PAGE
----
I don’t know if that memory has stayed with her, but I think that Tiger Lilly and her sister have always had a sense that I’d be nearby, flying cover (in word if not in person) while they ventured, ready to swoop if needed. How valuable is that to their confidence, decision-making and sense of security? I suppose it’s impossible to quantify though many may seek to diminish it. I only know — now that one is an adult and the other acts more adult than some grown-ups I know — that I wouldn’t have wanted to try it any other way.

Women’s Media Center unclear on the concept of free speech

by the Night Writer

While you might argue how “free” the speech is if it costs $2.5 million, we have another example today of the so-called progressive left’s unique views on the freedom of expression: if they hate what you have to say then it must be “hate” speech and banned. The latest case in point is the call by the Women’s Media Center and the National Organization for (Some) Women for CBS to ban a pro-life ad featuring Tim Tebow and his mother from this year’s Super Bowl.

CBS Corp. said Tuesday it had received numerous e-mails — both critical and supportive — since a coalition of women’s groups began a protest campaign Monday against the ad, which the critics say will use Tebow and his mother to convey an anti-abortion message.

Funded by the conservative Christian group Focus on the Family, the 30-second ad is expected to recount the story of Pam Tebow’s pregnancy in 1987. After getting sick during a mission trip to the Philippines, she ignored a recommendation by doctors to abort her fifth child. She later gave birth to Tim, who won the 2007 Heisman Trophy and helped his Florida team win two BCS championships.

Well, I mean, the nerve of the Tebows to use their personal true story. And I thought the left was supposed to be the “reality-based” community. Or not.

On Monday, a coalition led by the New York-based Women’s Media Center, with backing from the National Organization for Women, the Feminist Majority Foundation and other groups, urged CBS to scrap the Tebow ad.

“An ad that uses sports to divide rather than to unite has no place in the biggest national sports event of the year — an event designed to bring Americans together,” said Jehmu Greene, president of the media center.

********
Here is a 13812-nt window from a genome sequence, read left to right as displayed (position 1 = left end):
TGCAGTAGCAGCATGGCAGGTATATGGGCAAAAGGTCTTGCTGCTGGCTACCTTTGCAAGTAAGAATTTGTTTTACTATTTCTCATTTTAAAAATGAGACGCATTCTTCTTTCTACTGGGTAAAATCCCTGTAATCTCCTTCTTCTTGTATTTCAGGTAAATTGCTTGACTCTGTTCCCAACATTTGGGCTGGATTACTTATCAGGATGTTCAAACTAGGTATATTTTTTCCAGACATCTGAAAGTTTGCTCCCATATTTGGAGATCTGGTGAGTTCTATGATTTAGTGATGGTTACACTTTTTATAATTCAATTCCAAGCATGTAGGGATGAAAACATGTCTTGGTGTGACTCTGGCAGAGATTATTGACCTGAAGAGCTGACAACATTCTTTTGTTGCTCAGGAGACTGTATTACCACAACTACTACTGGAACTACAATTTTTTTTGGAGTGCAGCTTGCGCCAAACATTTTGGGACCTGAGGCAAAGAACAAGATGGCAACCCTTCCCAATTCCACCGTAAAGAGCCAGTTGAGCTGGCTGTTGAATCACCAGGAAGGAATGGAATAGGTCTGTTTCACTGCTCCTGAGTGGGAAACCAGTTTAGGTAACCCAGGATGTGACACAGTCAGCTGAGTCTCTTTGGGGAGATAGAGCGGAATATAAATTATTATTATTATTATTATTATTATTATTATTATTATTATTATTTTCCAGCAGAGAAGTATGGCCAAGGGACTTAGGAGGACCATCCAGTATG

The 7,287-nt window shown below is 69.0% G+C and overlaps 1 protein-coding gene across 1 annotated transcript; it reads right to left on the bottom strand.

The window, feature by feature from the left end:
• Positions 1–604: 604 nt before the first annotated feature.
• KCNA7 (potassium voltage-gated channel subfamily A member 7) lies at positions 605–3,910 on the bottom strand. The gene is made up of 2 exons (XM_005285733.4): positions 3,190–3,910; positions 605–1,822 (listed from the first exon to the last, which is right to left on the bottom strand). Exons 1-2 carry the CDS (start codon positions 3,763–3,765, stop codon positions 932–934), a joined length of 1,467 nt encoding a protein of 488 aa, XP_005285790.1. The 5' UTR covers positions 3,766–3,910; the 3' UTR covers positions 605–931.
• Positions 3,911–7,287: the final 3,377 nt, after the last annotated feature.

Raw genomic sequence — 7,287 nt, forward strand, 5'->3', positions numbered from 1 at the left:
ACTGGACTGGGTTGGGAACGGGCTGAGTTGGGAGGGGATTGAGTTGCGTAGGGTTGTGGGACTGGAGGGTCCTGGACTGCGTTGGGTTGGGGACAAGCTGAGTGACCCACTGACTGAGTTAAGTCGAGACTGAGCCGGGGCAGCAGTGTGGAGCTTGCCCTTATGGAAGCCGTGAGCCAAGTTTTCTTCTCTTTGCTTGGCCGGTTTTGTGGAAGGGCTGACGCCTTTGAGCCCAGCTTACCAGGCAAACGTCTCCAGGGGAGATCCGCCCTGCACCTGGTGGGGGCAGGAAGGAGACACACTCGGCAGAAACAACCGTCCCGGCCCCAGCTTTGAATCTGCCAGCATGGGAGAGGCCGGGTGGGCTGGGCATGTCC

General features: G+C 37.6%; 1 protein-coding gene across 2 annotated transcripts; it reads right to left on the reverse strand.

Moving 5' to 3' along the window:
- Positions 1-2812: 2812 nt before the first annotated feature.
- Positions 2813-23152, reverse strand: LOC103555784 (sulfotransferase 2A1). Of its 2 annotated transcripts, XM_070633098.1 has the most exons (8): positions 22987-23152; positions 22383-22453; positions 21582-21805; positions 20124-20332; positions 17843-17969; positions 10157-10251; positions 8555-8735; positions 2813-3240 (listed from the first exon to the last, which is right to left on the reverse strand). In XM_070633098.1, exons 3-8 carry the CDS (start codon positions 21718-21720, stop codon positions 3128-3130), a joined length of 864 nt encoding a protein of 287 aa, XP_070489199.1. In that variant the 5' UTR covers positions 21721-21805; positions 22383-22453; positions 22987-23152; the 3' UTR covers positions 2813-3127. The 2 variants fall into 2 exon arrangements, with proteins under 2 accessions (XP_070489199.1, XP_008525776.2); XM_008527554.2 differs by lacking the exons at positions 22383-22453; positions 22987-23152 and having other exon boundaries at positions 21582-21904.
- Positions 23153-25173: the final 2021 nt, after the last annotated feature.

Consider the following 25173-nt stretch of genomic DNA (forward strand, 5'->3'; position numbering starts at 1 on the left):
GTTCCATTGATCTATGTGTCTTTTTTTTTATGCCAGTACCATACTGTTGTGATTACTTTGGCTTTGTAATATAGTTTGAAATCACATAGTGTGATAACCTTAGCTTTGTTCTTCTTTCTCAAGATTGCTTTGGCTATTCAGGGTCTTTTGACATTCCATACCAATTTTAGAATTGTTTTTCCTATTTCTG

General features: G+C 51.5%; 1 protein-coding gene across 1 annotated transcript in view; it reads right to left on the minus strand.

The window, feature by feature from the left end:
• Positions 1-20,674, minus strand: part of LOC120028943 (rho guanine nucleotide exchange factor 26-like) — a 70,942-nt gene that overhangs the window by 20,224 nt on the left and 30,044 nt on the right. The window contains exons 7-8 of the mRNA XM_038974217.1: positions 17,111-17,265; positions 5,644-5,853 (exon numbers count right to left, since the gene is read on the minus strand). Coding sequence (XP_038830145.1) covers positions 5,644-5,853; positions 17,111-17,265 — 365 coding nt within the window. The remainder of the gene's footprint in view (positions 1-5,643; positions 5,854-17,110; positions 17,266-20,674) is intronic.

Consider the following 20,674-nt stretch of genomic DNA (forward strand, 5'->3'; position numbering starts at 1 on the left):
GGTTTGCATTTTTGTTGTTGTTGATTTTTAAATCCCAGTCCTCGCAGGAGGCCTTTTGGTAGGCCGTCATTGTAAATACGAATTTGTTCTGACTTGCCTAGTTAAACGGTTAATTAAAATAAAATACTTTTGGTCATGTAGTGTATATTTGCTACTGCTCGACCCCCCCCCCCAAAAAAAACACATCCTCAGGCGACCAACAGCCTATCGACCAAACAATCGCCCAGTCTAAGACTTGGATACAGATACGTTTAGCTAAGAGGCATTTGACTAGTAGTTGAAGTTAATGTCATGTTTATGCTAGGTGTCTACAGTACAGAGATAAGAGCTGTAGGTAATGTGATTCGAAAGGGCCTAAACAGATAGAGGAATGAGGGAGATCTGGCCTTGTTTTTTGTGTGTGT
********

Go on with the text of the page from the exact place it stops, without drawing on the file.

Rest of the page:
This is an event designed to bring Americans together? Well, at least they didn’t say “it’s for the children.” I wonder, however, how an inspirational message of hope and potential is considered “divisive” while a strident attempt to shut someone up isn’t? Perhaps it’s just another example where they’re unclear on the concept. It’s worth noting here that last year NBC did ban a similar themed commercial about how a baby was born into a broken home, abandoned by his father, raised by his mother … and went on to become the first African-American president. You might have remembered this commercial…if you’d been allowed to see it:

Anyway, kudos to another network, CBS, for reconsidering its position on not allowing advocacy advertising. Perhaps they recognize their responsibility, or perhaps they merely listened to their shareholders who were advocating that they not turn down a couple of million dollars. (The network did note that if some group wanted to respond to the ad there were still some advertising slots available.)

As today’s news story indicates, there have been more than a few people who are hailing, not damning, the network’s decision. It’s possible that the women’s groups will recognize they may have over-stepped with the public. If so, I expect they’ll rephrase their protest in terms of how much good Focus on the Family’s $2.5 million could have done for the poor — especially poor children — if it hadn’t been wasted on some frivolous game. If that complaint sounds familiar it may be because you have heard it before (John 12:5) . At which point it will be my turn to say, “It’s for the children.”